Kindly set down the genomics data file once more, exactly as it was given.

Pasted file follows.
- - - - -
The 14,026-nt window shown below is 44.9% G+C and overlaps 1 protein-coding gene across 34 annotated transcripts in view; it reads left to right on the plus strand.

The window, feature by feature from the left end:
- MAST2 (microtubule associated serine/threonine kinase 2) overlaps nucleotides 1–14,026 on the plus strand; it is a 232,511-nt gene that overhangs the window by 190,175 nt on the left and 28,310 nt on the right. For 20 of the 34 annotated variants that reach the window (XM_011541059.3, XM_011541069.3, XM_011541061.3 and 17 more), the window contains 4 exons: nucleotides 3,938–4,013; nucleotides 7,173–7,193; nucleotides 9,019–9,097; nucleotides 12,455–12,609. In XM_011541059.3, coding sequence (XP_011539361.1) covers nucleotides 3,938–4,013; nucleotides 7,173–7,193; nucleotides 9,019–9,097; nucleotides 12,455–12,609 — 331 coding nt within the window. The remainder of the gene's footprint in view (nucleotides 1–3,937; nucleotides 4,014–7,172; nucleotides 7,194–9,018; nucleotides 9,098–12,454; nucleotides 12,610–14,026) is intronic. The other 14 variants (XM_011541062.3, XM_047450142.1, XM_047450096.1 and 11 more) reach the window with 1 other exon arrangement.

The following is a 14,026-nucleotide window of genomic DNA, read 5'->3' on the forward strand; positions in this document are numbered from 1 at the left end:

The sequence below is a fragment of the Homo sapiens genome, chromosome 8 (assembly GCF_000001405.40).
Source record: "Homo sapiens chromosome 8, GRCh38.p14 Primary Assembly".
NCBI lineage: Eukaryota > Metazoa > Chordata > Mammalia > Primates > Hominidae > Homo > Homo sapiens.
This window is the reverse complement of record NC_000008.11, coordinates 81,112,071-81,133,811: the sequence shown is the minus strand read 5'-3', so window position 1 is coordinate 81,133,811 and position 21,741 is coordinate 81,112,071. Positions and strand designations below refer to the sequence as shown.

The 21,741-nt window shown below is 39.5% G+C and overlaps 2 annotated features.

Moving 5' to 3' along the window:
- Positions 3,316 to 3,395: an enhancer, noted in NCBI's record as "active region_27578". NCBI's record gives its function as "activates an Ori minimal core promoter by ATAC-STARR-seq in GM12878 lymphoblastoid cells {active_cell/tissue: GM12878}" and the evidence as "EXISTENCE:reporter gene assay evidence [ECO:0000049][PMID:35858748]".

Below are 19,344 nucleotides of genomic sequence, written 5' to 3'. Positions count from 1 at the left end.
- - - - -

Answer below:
The 14,026-nt window shown below is 44.9% G+C and overlaps 1 protein-coding gene across 34 annotated transcripts in view; it reads left to right on the plus strand.

The window, feature by feature from the left end:
- MAST2 (microtubule associated serine/threonine kinase 2) overlaps nucleotides 1–14,026 on the plus strand; it is a 232,511-nt gene that overhangs the window by 190,175 nt on the left and 28,310 nt on the right. For 20 of the 34 annotated variants that reach the window (XM_011541059.3, XM_011541069.3, XM_011541061.3 and 17 more), the window contains 4 exons: nucleotides 3,938–4,013; nucleotides 7,173–7,193; nucleotides 9,019–9,097; nucleotides 12,455–12,609. In XM_011541059.3, coding sequence (XP_011539361.1) covers nucleotides 3,938–4,013; nucleotides 7,173–7,193; nucleotides 9,019–9,097; nucleotides 12,455–12,609 — 331 coding nt within the window. The remainder of the gene's footprint in view (nucleotides 1–3,937; nucleotides 4,014–7,172; nucleotides 7,194–9,018; nucleotides 9,098–12,454; nucleotides 12,610–14,026) is intronic. The other 14 variants (XM_011541062.3, XM_047450142.1, XM_047450096.1 and 11 more) reach the window with 1 other exon arrangement.

The following is a 14,026-nucleotide window of genomic DNA, read 5'->3' on the forward strand; positions in this document are numbered from 1 at the left end:

The sequence below is a fragment of the Homo sapiens genome, chromosome 8 (assembly GCF_000001405.40).
Source record: "Homo sapiens chromosome 8, GRCh38.p14 Primary Assembly".
NCBI lineage: Eukaryota > Metazoa > Chordata > Mammalia > Primates > Hominidae > Homo > Homo sapiens.
This window is the reverse complement of record NC_000008.11, coordinates 81,112,071-81,133,811: the sequence shown is the minus strand read 5'-3', so window position 1 is coordinate 81,133,811 and position 21,741 is coordinate 81,112,071. Positions and strand designations below refer to the sequence as shown.

The 21,741-nt window shown below is 39.5% G+C and overlaps 2 annotated features.

Moving 5' to 3' along the window:
- Positions 3,316 to 3,395: an enhancer, noted in NCBI's record as "active region_27578". NCBI's record gives its function as "activates an Ori minimal core promoter by ATAC-STARR-seq in GM12878 lymphoblastoid cells {active_cell/tissue: GM12878}" and the evidence as "EXISTENCE:reporter gene assay evidence [ECO:0000049][PMID:35858748]".

Below are 19,344 nucleotides of genomic sequence, written 5' to 3'. Positions count from 1 at the left end.